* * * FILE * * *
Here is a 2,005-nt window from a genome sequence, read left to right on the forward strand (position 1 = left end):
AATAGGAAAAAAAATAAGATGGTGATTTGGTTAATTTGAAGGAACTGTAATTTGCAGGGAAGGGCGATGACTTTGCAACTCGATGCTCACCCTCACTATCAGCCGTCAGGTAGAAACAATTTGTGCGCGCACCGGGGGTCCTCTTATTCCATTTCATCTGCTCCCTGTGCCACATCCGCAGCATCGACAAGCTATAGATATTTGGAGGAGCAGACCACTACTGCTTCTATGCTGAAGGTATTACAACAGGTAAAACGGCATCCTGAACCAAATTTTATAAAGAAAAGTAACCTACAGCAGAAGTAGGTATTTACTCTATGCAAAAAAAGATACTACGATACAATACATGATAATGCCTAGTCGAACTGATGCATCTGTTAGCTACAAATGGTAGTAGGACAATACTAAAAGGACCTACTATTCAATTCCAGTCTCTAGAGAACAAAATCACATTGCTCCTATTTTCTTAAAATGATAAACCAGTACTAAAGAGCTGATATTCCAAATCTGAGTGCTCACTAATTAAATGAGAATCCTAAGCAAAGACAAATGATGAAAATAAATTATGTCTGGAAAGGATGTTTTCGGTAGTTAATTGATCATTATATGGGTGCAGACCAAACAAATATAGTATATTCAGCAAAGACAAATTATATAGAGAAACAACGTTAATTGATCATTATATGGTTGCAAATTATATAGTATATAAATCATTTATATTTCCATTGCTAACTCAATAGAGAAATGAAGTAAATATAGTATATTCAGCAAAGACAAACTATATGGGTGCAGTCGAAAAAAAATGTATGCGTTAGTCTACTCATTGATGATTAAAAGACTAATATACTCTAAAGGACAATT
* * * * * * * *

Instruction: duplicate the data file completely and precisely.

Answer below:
Here is a 2,005-nt window from a genome sequence, read left to right on the forward strand (position 1 = left end):
AATAGGAAAAAAAATAAGATGGTGATTTGGTTAATTTGAAGGAACTGTAATTTGCAGGGAAGGGCGATGACTTTGCAACTCGATGCTCACCCTCACTATCAGCCGTCAGGTAGAAACAATTTGTGCGCGCACCGGGGGTCCTCTTATTCCATTTCATCTGCTCCCTGTGCCACATCCGCAGCATCGACAAGCTATAGATATTTGGAGGAGCAGACCACTACTGCTTCTATGCTGAAGGTATTACAACAGGTAAAACGGCATCCTGAACCAAATTTTATAAAGAAAAGTAACCTACAGCAGAAGTAGGTATTTACTCTATGCAAAAAAAGATACTACGATACAATACATGATAATGCCTAGTCGAACTGATGCATCTGTTAGCTACAAATGGTAGTAGGACAATACTAAAAGGACCTACTATTCAATTCCAGTCTCTAGAGAACAAAATCACATTGCTCCTATTTTCTTAAAATGATAAACCAGTACTAAAGAGCTGATATTCCAAATCTGAGTGCTCACTAATTAAATGAGAATCCTAAGCAAAGACAAATGATGAAAATAAATTATGTCTGGAAAGGATGTTTTCGGTAGTTAATTGATCATTATATGGGTGCAGACCAAACAAATATAGTATATTCAGCAAAGACAAATTATATAGAGAAACAACGTTAATTGATCATTATATGGTTGCAAATTATATAGTATATAAATCATTTATATTTCCATTGCTAACTCAATAGAGAAATGAAGTAAATATAGTATATTCAGCAAAGACAAACTATATGGGTGCAGTCGAAAAAAAATGTATGCGTTAGTCTACTCATTGATGATTAAAAGACTAATATACTCTAAAGGACAATT